Aerial of intertidal areas at low tide where coral reef is exposed amongst pools of sea

Drones offer new perspective on vulnerable tide-exposed coral reefs

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03 June 2024

A new study has used drone technology and cutting-edge analytical methods for the first time to map the intertidal coral reefs of the Rowley Shoals off the Kimberley coast of Western Australia. 

The research, by The University of Western Australia and the Australian Institute of Marine Science (AIMS) and published in Remote Sensing in Ecology and Conservation, highlights the potential of drones as a new tool to monitor intertidal reefs, which are usually challenging to access and therefore under-represented in traditional monitoring programs. 

Intertidal coral reefs are a crucial component of many reef systems and play a significant role in overall reef health. Their habitats experience dynamic changes between low and high tides, and organisms must adapt to survive both underwater and above-water conditions.  

coral exposed at low tide
An intertidal coral reef at low tide at Rowley Shoals off the Kimberley coast. Photo: James Gilmour

Co-author Dr Sharyn Hickey, from UWA’s Oceans Institute and Centre for Water and Spatial Science, said this type of reef had shown evidence of thermal adaptation and higher resistance to coral bleaching than coral in subtidal environments.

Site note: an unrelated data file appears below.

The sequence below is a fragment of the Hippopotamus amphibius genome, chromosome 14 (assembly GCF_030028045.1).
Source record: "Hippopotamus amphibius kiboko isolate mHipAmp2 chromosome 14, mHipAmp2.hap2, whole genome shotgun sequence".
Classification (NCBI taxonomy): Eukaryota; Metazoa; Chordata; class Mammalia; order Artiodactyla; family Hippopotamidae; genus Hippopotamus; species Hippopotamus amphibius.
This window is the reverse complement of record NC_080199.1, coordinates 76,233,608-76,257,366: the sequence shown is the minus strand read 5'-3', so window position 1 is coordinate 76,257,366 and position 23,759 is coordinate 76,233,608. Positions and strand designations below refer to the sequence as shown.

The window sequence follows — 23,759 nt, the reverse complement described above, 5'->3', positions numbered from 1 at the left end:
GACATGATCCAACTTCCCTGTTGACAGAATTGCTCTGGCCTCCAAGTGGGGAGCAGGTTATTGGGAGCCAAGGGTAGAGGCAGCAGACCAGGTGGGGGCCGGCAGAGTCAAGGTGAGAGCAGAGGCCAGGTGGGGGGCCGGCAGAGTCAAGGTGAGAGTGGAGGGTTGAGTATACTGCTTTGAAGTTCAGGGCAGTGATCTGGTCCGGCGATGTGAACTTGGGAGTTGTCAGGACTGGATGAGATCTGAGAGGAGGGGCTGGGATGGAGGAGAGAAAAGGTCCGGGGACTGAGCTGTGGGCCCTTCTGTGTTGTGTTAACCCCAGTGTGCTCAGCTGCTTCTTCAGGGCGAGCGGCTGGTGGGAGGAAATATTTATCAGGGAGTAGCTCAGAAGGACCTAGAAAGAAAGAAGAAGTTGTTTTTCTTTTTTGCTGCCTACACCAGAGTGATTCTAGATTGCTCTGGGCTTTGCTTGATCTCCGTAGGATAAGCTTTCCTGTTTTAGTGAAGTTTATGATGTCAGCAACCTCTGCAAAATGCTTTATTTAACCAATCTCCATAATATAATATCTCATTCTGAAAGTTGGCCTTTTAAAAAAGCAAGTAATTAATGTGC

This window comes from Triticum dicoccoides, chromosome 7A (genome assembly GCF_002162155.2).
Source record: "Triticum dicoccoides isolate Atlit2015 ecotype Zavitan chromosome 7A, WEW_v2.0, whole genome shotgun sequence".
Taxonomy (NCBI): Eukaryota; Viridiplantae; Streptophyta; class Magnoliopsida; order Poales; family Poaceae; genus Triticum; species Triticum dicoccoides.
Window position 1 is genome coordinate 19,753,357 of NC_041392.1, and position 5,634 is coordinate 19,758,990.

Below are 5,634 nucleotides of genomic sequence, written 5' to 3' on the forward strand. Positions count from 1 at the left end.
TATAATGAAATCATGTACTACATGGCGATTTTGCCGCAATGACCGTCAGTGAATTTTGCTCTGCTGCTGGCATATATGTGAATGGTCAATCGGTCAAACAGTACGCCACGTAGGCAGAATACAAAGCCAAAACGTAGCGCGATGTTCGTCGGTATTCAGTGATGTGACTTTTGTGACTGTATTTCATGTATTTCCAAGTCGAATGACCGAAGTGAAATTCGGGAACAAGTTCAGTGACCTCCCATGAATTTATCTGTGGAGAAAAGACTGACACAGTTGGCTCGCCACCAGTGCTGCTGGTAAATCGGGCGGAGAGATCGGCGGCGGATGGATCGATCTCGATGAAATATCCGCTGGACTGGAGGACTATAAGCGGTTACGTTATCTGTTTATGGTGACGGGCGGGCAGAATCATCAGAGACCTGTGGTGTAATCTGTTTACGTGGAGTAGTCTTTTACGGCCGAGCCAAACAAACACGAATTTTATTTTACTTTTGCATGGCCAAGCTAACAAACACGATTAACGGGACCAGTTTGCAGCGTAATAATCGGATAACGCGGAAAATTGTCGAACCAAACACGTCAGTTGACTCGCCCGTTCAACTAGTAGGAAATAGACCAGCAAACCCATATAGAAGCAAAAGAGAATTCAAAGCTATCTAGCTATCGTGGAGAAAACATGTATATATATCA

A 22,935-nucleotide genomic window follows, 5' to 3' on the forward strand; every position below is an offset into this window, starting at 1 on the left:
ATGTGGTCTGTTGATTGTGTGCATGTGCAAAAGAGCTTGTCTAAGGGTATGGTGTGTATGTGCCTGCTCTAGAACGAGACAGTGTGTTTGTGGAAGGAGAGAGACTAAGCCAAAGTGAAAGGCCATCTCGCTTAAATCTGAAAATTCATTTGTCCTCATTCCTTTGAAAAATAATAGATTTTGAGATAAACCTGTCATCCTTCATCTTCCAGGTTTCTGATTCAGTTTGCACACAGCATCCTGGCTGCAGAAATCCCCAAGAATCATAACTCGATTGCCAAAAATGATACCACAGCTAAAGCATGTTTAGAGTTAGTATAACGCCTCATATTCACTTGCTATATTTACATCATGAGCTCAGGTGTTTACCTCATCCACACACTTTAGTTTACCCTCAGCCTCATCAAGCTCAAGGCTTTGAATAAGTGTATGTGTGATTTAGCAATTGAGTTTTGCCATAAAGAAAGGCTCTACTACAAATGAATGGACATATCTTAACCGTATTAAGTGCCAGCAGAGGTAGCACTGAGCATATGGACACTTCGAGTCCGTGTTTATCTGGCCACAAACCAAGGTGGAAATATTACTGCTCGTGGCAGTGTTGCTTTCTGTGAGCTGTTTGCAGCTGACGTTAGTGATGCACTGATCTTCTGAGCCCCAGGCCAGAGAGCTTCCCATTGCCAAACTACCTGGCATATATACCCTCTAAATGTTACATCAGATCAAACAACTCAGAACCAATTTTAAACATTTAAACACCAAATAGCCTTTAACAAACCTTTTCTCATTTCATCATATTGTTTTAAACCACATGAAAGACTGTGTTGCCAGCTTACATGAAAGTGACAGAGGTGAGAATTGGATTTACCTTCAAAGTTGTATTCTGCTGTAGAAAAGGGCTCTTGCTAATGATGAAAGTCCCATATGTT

“In the few studies conducted on intertidal reefs, the main impacts on them were found to be marine heatwaves driven by climate change and sea level rise, so they are an important element of coral reef systems to get to know better,” Dr Hickey said. 

Lead author, UWA graduate research assistant Amy Stone, compared machine learning and AI approaches to analyse drone-captured imagery of 3D reef structure, finding that the simplest methods were the most accurate in estimating coral cover. 

“The findings are important because we have lacked comparative studies to know how to best optimise drones as a tool to map coral reefs,” Ms Stone said. 

aerial shot of an intertidal coral reef area at low tide
Monitoring intertidal zones from a drone. Photo: Amy Stone

AIMS’ Dr Ben Radford, a senior researcher on the paper, said the work opened doors for more comprehensive and efficient monitoring of these vulnerable intertidal ecosystems. 

“This will aid in conservation efforts and further our understanding of their role within broader reef systems,” Dr Radford said. 

“By harnessing drone technology, we can enhance our understanding of these critical ecosystems and inform targeted management strategies.” 

The study was undertaken as part of AIMS@UWA, Indian Ocean Marine Research Centre ICoAST collaborative project, and the AIMS NorthWest Shoals to Shore research program, supported by Santos.  

An interactive overview of the study is available here. 


Feature image: Amy Stone